Sunday, October 5, 2008

The VP Debate That Didn't Live Up to the Hype

The long-awaited October 2nd debate between Joe Biden and Sarah Palin indeed produced record TV ratings for a VP debate. Usually, VP debates are for political junkies who can’t get enough talk about policy issues. But close to 70 million people tuned in to this event compared to only about 52 million for the long anticipated first McCain-Obama presidential debate.

But this was to be no ordinary VP debate. The curiosity factor over Palin was undoubtedly the big reason for people tuning in. In the few interviews that Palin gave, she gave what many (including some conservative commentators) thought were embarrassing answers. Would she crash and burn under the debate questioning? We all just had to tune in to find out!

And most viewers were happy to finally get the answer to that question. Seeing Palin maneuver her way safely through the debate, even if it meant ignoring some questions that were posed gave many a sense of relief. But for those of us who tuned in to finally hear Palin give some substantive answers to important questions, the debate was a tremendous disappointment that was not worthy of all the hype.

In my mind, there are three things that make the debate. One obviously is the candidates. We had a contest between an outgoing person (Biden) who enjoys talking about issues and policies going up against another outgoing person (Palin) who is clearly more comfortable avoiding issues and policy details in favor of talking mom and apple pie feel-good stuff to her conservative base. For better or worse, this came off as advertised.

But the other two important factors were the format of the debate and the moderator. Both were disappointing. The previous presidential debate allowed more than ample time for the candidates to rebut each other in addition to asking each other questions. In fact the moderator, Jim Lehrer did his best to get the candidates to talk to one another instead of just him. Getting the candidates to ask each other questions leads to more provocative and thoughtful exchanges. If the moderator were to ask some of those same questions, it would likely make that person appear to be biased which for most is something to avoid at all costs. Using this same format for the VP debate may have resulted in a tremendous improvement over what we got. A debate format that doesn’t really include follow-up questions as part of the structure makes it too easy for one or both candidates to evade answering questions that are not to their liking. And Governor Palin took full advantage of this by repeatedly resorting to rehearsed talking points to defend herself from these questions, sometimes completely changing the subject.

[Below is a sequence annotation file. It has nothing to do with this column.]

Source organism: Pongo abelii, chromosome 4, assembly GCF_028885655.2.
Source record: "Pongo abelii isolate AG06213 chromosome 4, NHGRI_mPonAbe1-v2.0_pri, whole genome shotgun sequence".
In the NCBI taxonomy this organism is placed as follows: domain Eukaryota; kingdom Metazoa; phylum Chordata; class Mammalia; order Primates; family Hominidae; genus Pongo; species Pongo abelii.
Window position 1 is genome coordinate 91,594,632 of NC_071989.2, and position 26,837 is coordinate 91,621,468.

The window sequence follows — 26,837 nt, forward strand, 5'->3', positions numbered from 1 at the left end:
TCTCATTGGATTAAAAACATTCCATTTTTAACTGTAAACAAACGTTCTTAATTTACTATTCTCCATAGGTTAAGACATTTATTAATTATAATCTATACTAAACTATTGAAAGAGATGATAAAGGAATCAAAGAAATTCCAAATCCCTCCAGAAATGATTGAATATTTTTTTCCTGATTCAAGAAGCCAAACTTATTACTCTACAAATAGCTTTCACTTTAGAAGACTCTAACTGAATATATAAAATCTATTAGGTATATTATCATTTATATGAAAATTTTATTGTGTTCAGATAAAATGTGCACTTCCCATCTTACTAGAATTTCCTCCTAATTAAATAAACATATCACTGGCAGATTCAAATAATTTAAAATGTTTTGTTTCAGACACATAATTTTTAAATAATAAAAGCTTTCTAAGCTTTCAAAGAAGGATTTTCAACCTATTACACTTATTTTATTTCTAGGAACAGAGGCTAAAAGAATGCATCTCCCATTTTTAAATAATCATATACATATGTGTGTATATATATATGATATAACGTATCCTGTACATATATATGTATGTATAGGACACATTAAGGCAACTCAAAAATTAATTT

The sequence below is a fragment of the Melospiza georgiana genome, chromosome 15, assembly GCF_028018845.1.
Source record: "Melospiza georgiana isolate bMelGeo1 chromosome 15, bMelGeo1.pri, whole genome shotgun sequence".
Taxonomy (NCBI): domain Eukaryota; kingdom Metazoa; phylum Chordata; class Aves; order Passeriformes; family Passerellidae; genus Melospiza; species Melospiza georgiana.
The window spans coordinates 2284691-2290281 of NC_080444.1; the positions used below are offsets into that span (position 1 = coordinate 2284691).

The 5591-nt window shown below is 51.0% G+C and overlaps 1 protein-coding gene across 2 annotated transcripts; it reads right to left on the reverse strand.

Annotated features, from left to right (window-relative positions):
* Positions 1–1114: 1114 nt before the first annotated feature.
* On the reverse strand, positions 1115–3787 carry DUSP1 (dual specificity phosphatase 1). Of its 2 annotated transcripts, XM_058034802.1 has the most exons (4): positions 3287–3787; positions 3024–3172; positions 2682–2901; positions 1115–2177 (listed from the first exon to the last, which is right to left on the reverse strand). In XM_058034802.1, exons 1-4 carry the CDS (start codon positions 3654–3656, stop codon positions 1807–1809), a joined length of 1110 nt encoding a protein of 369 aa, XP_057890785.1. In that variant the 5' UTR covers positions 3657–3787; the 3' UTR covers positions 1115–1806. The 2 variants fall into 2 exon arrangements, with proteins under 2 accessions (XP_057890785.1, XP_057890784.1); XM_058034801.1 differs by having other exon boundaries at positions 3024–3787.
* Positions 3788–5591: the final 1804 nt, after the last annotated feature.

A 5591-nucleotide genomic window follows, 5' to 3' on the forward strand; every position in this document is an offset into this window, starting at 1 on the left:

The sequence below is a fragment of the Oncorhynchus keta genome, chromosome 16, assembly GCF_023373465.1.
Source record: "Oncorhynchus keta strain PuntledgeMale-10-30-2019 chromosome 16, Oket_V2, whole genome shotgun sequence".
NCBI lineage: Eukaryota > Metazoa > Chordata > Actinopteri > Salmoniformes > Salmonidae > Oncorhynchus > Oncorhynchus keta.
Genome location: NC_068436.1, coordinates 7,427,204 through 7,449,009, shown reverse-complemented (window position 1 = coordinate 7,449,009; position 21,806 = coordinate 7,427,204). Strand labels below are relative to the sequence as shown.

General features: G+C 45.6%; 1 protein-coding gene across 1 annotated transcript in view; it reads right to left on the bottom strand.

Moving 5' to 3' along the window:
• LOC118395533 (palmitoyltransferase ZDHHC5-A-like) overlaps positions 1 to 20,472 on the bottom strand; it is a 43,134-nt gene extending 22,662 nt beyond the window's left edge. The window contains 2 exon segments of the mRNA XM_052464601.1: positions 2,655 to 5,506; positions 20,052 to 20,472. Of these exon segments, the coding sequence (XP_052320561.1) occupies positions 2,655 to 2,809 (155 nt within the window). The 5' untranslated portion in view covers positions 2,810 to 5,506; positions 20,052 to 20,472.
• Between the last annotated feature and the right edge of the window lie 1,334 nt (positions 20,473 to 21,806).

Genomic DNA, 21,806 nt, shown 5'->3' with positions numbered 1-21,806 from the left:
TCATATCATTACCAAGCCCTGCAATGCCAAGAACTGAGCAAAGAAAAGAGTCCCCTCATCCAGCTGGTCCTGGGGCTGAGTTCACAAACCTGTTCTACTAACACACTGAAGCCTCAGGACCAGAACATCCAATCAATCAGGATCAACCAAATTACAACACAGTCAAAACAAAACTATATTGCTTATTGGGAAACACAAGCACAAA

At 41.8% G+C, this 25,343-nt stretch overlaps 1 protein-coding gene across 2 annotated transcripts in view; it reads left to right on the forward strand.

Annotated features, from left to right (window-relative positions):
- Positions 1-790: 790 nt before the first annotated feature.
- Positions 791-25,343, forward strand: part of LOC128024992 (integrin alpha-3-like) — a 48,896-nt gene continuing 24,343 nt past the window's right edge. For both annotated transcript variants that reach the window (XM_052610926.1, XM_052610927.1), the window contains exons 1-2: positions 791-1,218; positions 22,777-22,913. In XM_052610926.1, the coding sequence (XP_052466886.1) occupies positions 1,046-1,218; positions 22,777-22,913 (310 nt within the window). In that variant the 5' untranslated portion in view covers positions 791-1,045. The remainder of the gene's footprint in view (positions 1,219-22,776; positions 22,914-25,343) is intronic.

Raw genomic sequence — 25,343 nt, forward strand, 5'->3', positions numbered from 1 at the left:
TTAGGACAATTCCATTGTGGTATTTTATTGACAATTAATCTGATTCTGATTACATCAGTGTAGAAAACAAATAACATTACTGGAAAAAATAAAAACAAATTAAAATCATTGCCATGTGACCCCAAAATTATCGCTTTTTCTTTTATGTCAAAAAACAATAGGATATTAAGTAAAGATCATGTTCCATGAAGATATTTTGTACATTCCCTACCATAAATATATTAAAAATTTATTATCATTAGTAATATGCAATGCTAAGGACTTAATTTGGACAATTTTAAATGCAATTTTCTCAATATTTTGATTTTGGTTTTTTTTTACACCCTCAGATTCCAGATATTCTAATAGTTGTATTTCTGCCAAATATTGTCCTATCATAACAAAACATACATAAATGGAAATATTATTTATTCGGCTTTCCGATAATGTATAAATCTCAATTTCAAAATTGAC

I can now say that I have watched more than a few political debates on TV. And in the overwhelming majority of them, I can’t recall getting too worked up either way about the moderators. Usually, these are solid professionals who do a competent if not necessarily an outstanding job. The moderator for the VP debate, Gwen Ifill of PBS certainly is on the list of solid professionals in most people’s book including mine. But Gwen may have been a victim of what is known in the sporting world as ‘working the officials’.

Although it was known at the time she was selected (and approved by both sides), Ifill’s book on emerging black politicians (including Barack Obama) scheduled for a January publishing was recently used by conservative commentators to
question Ifill's impartiality. Although, this was all rightly dismissed, Ifill was in the situation where any sharp questioning of Palin for whatever legitimate reason could be construed as bias so I believe that as a defense, she kept the questions away from provocative subjects as much as possible.